Well folks, last week I realized what just might be every skier’s dream.
It was the middle of March. As a Minnesota local, Spring rains had already done their damage on the local ski hills and washed away nearly all our snow. Even worse, I’d already used up my ski-travel budget for the year, which meant my skis now sat quietly in the basement, relegated to a life of hibernation until next winter.
And that’s when the world’s best email hit my inbox…
My work was sending me to Salt Lake City. I didn’t have much say in the matter; I was to report for duty, Monday through Friday in the last week of March.
Of course, my mind immediately began racing. Salt Lake City in the winter? That sounds like skiing to me.
I double checked the date. Late March is in fact still ski season, I thought.
Even better, Salt Lake City typically skis better in late March than just about anywhere in the country.
At this point, I knew what I had to do. Work was flying me within a mountain range, and I was going to ski it.
How lucky was I!?
Late March in Salt Lake City – Where to ski as a single skier?
First thing’s first, I had a decision to make about where to ski.
Going into the trip, I knew a few things:
- I was responsible for working all through business hours on Friday.
- I had a company rental car, but I’m sure my company’s legal team would probably come knocking on my door if they found I took a road trip to a ski resort for the weekend…
- I’d have Saturday and Sunday all to myself – the very last two days of March.
I was also a proud owner of the Mountain Collective pass, which really narrowed down my choices to Alta, Snowbird, or Snowbasin.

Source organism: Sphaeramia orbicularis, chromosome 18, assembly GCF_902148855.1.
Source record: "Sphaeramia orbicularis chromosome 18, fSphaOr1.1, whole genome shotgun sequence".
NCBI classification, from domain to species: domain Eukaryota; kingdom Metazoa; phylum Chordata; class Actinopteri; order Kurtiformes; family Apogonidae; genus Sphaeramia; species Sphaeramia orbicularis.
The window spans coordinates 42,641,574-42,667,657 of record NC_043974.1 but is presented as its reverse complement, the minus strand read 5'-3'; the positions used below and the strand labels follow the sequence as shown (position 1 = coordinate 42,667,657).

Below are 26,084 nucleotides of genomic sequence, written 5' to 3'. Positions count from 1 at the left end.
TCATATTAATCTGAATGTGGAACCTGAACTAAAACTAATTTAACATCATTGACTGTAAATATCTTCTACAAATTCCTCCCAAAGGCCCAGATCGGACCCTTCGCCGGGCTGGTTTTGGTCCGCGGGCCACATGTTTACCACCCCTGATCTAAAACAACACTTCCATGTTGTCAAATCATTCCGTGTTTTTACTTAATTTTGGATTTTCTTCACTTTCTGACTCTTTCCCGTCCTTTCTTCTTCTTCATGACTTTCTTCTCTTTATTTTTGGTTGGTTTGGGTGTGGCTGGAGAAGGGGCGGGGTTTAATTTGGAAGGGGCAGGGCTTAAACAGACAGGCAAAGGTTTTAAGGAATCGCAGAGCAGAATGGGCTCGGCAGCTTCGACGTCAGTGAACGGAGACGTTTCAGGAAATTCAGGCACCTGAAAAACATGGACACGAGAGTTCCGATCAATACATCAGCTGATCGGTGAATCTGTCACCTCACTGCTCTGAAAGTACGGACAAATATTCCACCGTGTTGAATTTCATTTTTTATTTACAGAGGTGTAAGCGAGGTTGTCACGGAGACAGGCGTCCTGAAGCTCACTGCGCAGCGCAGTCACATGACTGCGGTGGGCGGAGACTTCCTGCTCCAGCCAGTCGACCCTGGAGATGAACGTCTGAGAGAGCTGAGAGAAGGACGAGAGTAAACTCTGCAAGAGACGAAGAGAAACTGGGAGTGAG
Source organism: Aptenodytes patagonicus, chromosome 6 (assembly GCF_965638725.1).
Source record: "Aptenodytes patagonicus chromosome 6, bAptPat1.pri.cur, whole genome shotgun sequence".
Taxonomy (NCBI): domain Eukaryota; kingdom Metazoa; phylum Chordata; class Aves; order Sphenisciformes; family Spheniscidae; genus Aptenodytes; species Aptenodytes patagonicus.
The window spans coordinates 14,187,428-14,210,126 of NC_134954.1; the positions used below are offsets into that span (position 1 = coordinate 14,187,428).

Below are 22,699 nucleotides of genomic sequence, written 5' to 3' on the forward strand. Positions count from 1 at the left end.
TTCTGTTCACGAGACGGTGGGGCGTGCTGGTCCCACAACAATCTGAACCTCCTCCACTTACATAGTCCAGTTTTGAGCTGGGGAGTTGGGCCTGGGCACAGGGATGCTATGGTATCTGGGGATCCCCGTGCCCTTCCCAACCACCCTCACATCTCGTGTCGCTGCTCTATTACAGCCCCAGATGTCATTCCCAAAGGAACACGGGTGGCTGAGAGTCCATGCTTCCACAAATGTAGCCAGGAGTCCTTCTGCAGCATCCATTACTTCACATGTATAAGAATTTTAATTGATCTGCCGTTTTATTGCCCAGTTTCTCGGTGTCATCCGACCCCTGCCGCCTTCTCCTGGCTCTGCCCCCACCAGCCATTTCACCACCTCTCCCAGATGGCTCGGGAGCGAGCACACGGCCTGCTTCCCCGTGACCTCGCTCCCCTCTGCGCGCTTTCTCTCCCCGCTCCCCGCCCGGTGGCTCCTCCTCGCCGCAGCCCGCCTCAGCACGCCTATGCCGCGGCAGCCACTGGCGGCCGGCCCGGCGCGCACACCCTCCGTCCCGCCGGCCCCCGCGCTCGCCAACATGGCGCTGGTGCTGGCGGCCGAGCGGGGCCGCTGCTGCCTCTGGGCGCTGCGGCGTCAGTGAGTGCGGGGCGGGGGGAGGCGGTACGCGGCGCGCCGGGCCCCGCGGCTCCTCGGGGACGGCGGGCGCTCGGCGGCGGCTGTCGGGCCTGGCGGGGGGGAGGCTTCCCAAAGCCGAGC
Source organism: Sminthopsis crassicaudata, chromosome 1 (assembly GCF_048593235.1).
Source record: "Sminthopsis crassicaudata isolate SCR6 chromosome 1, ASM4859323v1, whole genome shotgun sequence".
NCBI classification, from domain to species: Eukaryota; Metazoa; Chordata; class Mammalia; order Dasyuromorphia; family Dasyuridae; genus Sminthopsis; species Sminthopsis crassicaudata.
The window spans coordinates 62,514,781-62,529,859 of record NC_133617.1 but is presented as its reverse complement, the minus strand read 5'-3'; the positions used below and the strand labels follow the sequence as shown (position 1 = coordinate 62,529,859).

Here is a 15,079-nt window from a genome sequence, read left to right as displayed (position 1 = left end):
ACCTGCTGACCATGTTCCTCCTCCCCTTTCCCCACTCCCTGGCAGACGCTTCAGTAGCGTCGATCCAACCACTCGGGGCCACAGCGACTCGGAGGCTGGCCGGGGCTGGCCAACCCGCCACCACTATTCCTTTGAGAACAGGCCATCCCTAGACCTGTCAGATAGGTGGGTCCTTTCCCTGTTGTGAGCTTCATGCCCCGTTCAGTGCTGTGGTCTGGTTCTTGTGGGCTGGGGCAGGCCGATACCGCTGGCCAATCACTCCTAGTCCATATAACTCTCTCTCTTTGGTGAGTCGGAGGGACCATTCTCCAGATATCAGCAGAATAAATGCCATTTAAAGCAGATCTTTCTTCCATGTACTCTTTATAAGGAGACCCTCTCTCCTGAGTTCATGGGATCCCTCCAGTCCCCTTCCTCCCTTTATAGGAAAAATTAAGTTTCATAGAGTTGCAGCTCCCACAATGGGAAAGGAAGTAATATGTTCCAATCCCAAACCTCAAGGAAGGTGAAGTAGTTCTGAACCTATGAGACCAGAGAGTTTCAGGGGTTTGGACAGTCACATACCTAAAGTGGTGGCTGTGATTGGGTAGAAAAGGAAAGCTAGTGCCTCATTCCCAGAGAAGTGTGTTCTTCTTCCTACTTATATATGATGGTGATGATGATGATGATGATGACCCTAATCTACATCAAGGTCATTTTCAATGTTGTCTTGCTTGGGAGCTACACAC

And among those, we had a clear winner when it came to playing the odds of good late spring season skiing. While any mountain could hit the powder lottery on any given day, if we’re hedging out bets, then the answer is clear. Alta and Snowbird, complete with more frequent and higher quality snow than just about anywhere in North America, are the undisputed kings of spring skiing.
It was a done deal. I was making my first ever trip to check out Alta and Snowbird, and I couldn’t have been more excited.
Now I just had to do my best to make it through the work week undistracted!
Friday Evening: A First-Timer’s Pilgrimage to the Mecca of Skiing
To prove just how much I’d been counting down the minutes until my ski trip began, I returned the company rental car into the Salt Lake City airport at 5:00. Right on the nose.
As far as getting to the mountain, that presented a little more logistical planning.
There’s only one road into Alta/Snowbird. It’s a narrow canyon road, and I’d heard enough nightmares about hopeful Alta/Snowbird visitors getting shut out by avalanches, road closures, and mandatory 4×4/Tire Chains than to have any desire risking my precious two days on the slopes. (This is one of the snowiest places on earth, after all.)
So, to ease those fears, I outsourced the driving responsibilities to one of the many shuttle companies that will happily take you and your gear up the canyon road. After checking some reviews and recommendations, I eventually settled on Alta Shuttle. Total cost? $78 round trip – far cheaper than even a weekend rental car.